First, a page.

Window-Shopping for Homes That Aren't For Sale

Posted by: Peter Coy on June 19, 2006

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As we near the summer solstice, let’s cast our eyes northward to the land of the midnight sun … Finland! A Finnish company called Igglo has an extremely interesting concept, which is to create a kind of stock market in housing, where all houses would have a going price whether their owners want to sell them or not. I think the idea is that Igglo agents would close the sale for a modest commission once buyers and sellers had already found each other via the site. Of course, it could get annoying to non-sellers if Igglo started bombarding them with emails telling them that someone was interested in buying their not-for-sale house. Still, admit it: Even if you had no intention of selling, wouldn’t you like to know what your house would fetch?

Here's a link to the Igglo website. It will probably be completely unintelligible to you if your education in Finnish is as unfinnished as mine. Therefore I have included links to other blogs in English that talk about Igglo.

Springwise.com, a Dutch-based website that tracks entrepreneurial ideas, thinks Igglo is pretty cool.

Seattle-based Redfin, an online real estate brokerage, says it filed for a U.S. patent on the same concept last year. Here's what CEO Glenn Kelman says about Igglo in his blog:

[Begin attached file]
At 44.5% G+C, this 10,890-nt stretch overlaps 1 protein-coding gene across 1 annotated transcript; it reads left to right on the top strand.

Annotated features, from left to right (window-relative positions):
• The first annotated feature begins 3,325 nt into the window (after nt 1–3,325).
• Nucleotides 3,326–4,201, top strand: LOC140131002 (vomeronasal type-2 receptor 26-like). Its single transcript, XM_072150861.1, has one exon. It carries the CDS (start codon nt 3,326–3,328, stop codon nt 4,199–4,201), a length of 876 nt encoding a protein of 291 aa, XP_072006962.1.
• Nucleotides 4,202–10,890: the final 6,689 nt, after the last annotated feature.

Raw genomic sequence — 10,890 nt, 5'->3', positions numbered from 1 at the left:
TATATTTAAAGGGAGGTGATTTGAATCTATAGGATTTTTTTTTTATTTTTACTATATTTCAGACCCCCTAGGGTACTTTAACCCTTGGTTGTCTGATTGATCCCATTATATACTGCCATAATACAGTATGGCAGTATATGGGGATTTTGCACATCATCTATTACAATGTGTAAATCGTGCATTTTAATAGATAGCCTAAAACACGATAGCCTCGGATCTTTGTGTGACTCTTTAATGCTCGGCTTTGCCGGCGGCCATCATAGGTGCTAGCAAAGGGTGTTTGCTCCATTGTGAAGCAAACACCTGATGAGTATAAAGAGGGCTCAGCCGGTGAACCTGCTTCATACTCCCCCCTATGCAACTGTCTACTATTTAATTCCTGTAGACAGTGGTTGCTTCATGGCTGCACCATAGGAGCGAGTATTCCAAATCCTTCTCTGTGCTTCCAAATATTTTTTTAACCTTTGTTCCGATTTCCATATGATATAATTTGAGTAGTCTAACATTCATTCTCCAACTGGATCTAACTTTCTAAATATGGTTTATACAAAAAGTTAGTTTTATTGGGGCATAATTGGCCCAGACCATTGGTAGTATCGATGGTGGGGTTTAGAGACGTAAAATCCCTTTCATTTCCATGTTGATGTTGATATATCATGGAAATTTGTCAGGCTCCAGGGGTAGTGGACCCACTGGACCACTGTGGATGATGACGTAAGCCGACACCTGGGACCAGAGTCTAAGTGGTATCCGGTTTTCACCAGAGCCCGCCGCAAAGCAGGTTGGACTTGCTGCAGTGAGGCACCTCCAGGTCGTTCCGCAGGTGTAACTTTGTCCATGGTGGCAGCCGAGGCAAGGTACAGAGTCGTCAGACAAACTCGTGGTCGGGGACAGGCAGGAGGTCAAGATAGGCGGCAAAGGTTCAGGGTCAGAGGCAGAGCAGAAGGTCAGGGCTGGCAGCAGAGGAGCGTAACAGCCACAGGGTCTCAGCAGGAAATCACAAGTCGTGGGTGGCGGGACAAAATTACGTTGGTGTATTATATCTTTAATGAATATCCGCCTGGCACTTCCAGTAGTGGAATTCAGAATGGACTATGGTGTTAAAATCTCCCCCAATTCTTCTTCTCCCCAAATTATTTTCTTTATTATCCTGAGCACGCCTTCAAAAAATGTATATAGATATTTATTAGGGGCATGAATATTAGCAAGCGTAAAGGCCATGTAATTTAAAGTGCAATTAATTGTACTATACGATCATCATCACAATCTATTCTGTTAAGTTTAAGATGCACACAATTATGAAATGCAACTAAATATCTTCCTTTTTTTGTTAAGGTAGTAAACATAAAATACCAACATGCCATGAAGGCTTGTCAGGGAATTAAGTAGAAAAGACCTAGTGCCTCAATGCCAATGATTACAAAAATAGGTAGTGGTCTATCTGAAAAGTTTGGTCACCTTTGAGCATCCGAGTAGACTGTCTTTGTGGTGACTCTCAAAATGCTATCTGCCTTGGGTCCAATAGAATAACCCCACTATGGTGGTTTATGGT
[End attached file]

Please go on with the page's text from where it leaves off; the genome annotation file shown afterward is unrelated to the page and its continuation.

Why it seems like a good idea for Redfin here in the U.S.: it's uniquely compelling for home-buyers, addictive for home-owners, disruptive for traditional realtors, and a little crazy. We expect the Finns to go hog-wild for this (if Finns go hog-wild for anything), and think Americans might too.

And here's another Finnish-based blog on Igglo that's a little less positive. (Scroll down to find the item.) The blogger says, "My experience tells that the housing market is a services market all over the place. You simply cannot commodify it. And you don’t market services through spamming."

Reader Comments

Rod Dowler

November 26, 2006 6:30 PM

London property owners are already bombarded by estate agents who say they have chain-free cash buyers; it doesn't seem to cause a flood of sales.

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About

BusinessWeek editors Chris Palmeri, Prashant Gopal and Peter Coy chronicle the highs and lows of the housing and mortgage markets on their Hot Property blog. In print and online, the Hot Property team first wrote about the potential downside of lenders pushing riskier, "option ARM" mortgages and the rise in mortgage fraud back in 2005—well ahead of many other media outlets. In 2008, Hot Property bloggers finished #1 in a ranking of the world's top 100 "most powerful property people" by the British real estate website Global edge. Hot Property was named among the 25 most influential real estate blogs of 2007 by Inman News.

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